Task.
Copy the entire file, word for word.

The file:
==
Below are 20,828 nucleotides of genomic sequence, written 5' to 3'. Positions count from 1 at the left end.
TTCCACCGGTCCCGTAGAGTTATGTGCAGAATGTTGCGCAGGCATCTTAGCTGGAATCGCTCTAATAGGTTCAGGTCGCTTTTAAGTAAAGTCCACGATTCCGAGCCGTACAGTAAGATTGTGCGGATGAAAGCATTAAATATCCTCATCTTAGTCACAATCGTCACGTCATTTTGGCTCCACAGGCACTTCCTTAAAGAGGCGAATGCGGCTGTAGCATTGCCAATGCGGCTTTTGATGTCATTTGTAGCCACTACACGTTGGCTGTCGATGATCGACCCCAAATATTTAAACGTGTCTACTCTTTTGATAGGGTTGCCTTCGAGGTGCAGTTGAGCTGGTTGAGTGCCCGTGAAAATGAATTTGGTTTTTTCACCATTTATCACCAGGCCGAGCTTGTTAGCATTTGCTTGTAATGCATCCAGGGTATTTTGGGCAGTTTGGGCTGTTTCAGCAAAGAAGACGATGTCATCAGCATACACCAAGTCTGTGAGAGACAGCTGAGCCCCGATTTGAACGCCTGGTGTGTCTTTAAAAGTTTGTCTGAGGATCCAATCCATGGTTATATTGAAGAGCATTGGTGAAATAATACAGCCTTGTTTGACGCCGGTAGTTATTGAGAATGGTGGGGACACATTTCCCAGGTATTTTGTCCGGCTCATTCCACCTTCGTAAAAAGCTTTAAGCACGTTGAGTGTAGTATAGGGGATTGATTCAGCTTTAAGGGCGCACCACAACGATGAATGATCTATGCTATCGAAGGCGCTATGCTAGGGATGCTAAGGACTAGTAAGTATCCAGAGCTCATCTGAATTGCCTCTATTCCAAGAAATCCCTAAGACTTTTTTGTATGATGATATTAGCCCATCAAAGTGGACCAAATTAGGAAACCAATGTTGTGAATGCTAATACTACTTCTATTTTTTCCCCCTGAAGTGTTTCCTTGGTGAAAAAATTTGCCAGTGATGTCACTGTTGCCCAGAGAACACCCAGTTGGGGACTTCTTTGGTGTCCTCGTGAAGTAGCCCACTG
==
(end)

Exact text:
Below are 20,828 nucleotides of genomic sequence, written 5' to 3'. Positions count from 1 at the left end.
TTCCACCGGTCCCGTAGAGTTATGTGCAGAATGTTGCGCAGGCATCTTAGCTGGAATCGCTCTAATAGGTTCAGGTCGCTTTTAAGTAAAGTCCACGATTCCGAGCCGTACAGTAAGATTGTGCGGATGAAAGCATTAAATATCCTCATCTTAGTCACAATCGTCACGTCATTTTGGCTCCACAGGCACTTCCTTAAAGAGGCGAATGCGGCTGTAGCATTGCCAATGCGGCTTTTGATGTCATTTGTAGCCACTACACGTTGGCTGTCGATGATCGACCCCAAATATTTAAACGTGTCTACTCTTTTGATAGGGTTGCCTTCGAGGTGCAGTTGAGCTGGTTGAGTGCCCGTGAAAATGAATTTGGTTTTTTCACCATTTATCACCAGGCCGAGCTTGTTAGCATTTGCTTGTAATGCATCCAGGGTATTTTGGGCAGTTTGGGCTGTTTCAGCAAAGAAGACGATGTCATCAGCATACACCAAGTCTGTGAGAGACAGCTGAGCCCCGATTTGAACGCCTGGTGTGTCTTTAAAAGTTTGTCTGAGGATCCAATCCATGGTTATATTGAAGAGCATTGGTGAAATAATACAGCCTTGTTTGACGCCGGTAGTTATTGAGAATGGTGGGGACACATTTCCCAGGTATTTTGTCCGGCTCATTCCACCTTCGTAAAAAGCTTTAAGCACGTTGAGTGTAGTATAGGGGATTGATTCAGCTTTAAGGGCGCACCACAACGATGAATGATCTATGCTATCGAAGGCGCTATGCTAGGGATGCTAAGGACTAGTAAGTATCCAGAGCTCATCTGAATTGCCTCTATTCCAAGAAATCCCTAAGACTTTTTTGTATGATGATATTAGCCCATCAAAGTGGACCAAATTAGGAAACCAATGTTGTGAATGCTAATACTACTTCTATTTTTTCCCCCTGAAGTGTTTCCTTGGTGAAAAAATTTGCCAGTGATGTCACTGTTGCCCAGAGAACACCCAGTTGGGGACTTCTTTGGTGTCCTCGTGAAGTAGCCCACTG